“Strikingly and Stubbornly High”: Investigating the Paradox of Public Confidence in the Irish Police

Published date01 February 2023
Date01 February 2023
Subject MatterArticles
Journal of Contemporary Criminal Justice
2023, Vol. 39(1) 38 –57
© The Author(s) 2022
Article reuse guidelines:
DOI: 10.1177/10439862221138672
“Strikingly and Stubbornly
High”: Investigating the
Paradox of Public Confidence
in the Irish Police
Claire Hamilton1 and Lynsey Black1
While levels of public confidence in the police have declined internationally, the
Republic of Ireland appears to have bucked this trend with confidence levels that
remain “strikingly and stubbornly high.” This situation appears all the more puzzling
given the wave of scandals to have hit the force in recent decades, ranging from police
corruption in Donegal in the late 1990s to a more recent whistleblower scandal that
has resulted in the resignation of a slew of Ministers and high-ranking officials. Such
developments beg important questions as to the factors sustaining public confidence
over this tumultuous period. Drawing on international and domestic data, this article
aims to probe this “paradox” of public confidence in the Irish police. It argues that
although confidence is high, there is more to the dynamics of confidence in the police
in Ireland than this initial appraisal suggests. Indeed, it advances the Irish case as an
illustration both of the dimensionality of the public confidence concept and of the
complexity of the pathways to trust in the police.
police, trust, confidence, Ireland, procedural justice
As a “core function” of the state, it is essential that the public feel confident in the
police. The police are symbols of state authority (Bittner, 1980), and, as such, trust in
1Maynooth University, Ireland
Corresponding Author:
Claire Hamilton, School of Law and Criminology, New House, Maynooth University, Maynooth, County
Kildare W23 F2K8, Ireland.
Email: claire.hamilton@mu.ie
1138672CCJXXX10.1177/10439862221138672Journal of Contemporary Criminal JusticeHamilton and Black
Hamilton and Black 39
the police reflects the legitimacy of the state as a whole, with a lack of confidence
interpreted by some as a problematic democratic deficit (Gilling, 2010). Confidence in
the police is also essential to their effective functioning as it facilitates greater report-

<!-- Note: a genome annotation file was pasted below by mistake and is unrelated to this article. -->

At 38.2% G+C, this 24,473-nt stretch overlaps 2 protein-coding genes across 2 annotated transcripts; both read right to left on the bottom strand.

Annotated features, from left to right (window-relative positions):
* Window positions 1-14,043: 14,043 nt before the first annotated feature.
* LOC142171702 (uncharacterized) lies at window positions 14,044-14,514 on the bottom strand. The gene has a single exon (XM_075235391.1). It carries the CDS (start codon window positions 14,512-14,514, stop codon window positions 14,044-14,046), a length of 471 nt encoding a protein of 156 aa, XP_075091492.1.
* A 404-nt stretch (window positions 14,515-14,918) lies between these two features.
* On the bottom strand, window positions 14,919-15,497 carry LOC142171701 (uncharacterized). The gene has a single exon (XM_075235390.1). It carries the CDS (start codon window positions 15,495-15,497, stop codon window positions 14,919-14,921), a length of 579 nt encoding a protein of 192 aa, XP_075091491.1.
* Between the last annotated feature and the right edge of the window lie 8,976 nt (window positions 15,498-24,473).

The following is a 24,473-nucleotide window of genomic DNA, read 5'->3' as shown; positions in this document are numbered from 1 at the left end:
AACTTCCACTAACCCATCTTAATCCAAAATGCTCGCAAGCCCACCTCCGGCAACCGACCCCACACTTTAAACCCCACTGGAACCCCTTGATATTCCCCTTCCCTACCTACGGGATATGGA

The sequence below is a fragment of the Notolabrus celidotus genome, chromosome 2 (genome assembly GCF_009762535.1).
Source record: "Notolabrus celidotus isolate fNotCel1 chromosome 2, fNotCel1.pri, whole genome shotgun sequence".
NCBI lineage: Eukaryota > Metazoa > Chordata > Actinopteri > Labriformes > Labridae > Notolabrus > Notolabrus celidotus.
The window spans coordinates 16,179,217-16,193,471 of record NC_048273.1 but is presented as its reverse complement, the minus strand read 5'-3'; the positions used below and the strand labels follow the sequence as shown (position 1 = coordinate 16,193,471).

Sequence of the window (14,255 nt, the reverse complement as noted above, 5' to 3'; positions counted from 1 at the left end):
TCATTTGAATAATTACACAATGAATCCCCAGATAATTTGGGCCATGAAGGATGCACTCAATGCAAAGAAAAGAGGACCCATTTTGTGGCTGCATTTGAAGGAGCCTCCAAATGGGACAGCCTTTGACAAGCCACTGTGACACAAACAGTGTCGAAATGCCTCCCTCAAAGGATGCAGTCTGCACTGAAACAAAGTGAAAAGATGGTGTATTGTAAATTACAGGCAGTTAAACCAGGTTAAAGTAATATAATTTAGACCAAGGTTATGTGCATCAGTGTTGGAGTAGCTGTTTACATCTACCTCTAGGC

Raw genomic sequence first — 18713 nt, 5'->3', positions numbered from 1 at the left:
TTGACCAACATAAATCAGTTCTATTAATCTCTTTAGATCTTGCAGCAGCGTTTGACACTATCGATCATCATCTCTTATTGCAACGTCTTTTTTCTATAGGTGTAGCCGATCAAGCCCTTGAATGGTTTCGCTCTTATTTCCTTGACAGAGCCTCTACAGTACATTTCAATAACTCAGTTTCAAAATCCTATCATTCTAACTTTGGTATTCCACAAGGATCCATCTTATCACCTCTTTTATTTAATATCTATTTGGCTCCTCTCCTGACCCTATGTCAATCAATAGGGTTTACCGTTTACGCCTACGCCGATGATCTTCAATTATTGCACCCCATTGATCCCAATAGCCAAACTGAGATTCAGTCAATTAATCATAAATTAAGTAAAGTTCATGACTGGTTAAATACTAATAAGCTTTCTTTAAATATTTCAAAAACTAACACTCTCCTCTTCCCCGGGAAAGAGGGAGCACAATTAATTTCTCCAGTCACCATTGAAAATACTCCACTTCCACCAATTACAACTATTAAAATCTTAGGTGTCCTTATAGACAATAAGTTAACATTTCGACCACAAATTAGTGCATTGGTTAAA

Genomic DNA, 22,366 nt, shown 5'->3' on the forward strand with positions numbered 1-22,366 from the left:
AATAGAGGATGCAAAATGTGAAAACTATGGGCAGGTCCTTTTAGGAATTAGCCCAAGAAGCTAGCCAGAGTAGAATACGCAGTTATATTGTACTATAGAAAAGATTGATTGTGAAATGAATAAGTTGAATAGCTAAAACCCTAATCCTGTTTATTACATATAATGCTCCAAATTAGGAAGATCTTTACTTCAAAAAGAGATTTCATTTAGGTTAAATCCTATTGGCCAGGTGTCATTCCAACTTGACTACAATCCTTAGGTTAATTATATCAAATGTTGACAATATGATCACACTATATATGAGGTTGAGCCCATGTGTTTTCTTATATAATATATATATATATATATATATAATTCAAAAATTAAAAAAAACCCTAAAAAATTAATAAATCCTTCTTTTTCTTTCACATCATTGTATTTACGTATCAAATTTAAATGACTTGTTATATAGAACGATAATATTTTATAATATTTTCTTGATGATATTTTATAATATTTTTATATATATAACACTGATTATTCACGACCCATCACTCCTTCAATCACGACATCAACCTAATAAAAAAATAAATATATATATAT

ing of crime, higher levels of cooperation and compliance, and greater effectiveness
and efficiency (Jackson & Bradford, 2010; Sunshine & Tyler, 2003). In short, “public
trust makes the life of a police officer considerably easier” (Schaap, 2021, p. 28).
Moreover, as noted by Hough et al. (2013, p. 43), “encounters with the most public-
facing element of the CJS [criminal justice system]—the police—can inform ideas
about other elements of the system (especially the courts and prisons), and about its
fairness as a whole” (see also Hamilton & Black, 2019; Hough & Roberts, 2004;
Indermaur & Roberts, 2009).
Despite the vaunted importance of confidence or trust in the police, the data appear
to show a decline in these measures in certain Western jurisdictions dating from at
least the 1980s. In England and Wales, for example, British Crime Survey/Crime
Survey of England and Wales data show a pattern of decline in confidence in police
from 1984 to 2000, consistent with trends in relation to the criminal justice system
more broadly (Bradford, 2011; Bradford et al., 2009a; Hough, 2003; Jansson, 2008).
Reiner (2000) uses the marked decline between 1984 and 2000 in those rating their
local police as “very good” as support for the idea that the “haemorrhage” in support
for the police that started in the 1960s continued right up to the turn of the century. In
his view, successive scandals and a failure to evolve with society have resulted in a
police service that is now “beyond legitimation” (Reiner, 2010, p. 96). This decline in
confidence in the police corresponds with World Values Survey data showing that in
many countries confidence in the wider justice system fell considerably in the period
from the early 1980s to the early years of the new century (Van de Walle & Raine,
2008). Inglehart (1997) attributes this to a general decline in respect for authority, hav-
ing an impact on citizens’ attitudes toward the police and justice system, but also other
institutions such as the church or army. While subsequent decades have seen small but
significant increases in confidence levels, concerns about waning confidence in the
police persist such that it has now become a “fully fledged policy domain” (Tonry,
2007). Schaap (2020) also raises the valid point about the need for the police to achieve
a “re-legitimation” (Reiner, 2010, p. 99) in the very challenging conditions in which
police now operate, which include, inter alia, demands to respond to technological
developments and a changed media landscape. Such imperatives have given rise to
extensive literature on the drivers of police legitimacy and related concepts such as
confidence/trust, including an explosion of research on the impact of procedural jus-
tice (the quality of decision-making procedures and fairness in the way citizens are
treated by police) on levels of confidence/trust in law enforcement officials (Tankebe,
2008; Tyler, 2003; Tyler et al., 2007).
Against this background, the case of Ireland presents as a useful puzzle. In seeming
contrast to our nearest neighbors in the United Kingdom, Irish rates of confidence in
the police have, in the words of one leading commentator, remained “strikingly and
stubbornly high” (Mulcahy, 2016, p. 275; see also Conway, 2010, 2019; Manning,
2012). This is even more perplexing given the wave of scandals to have hit the force

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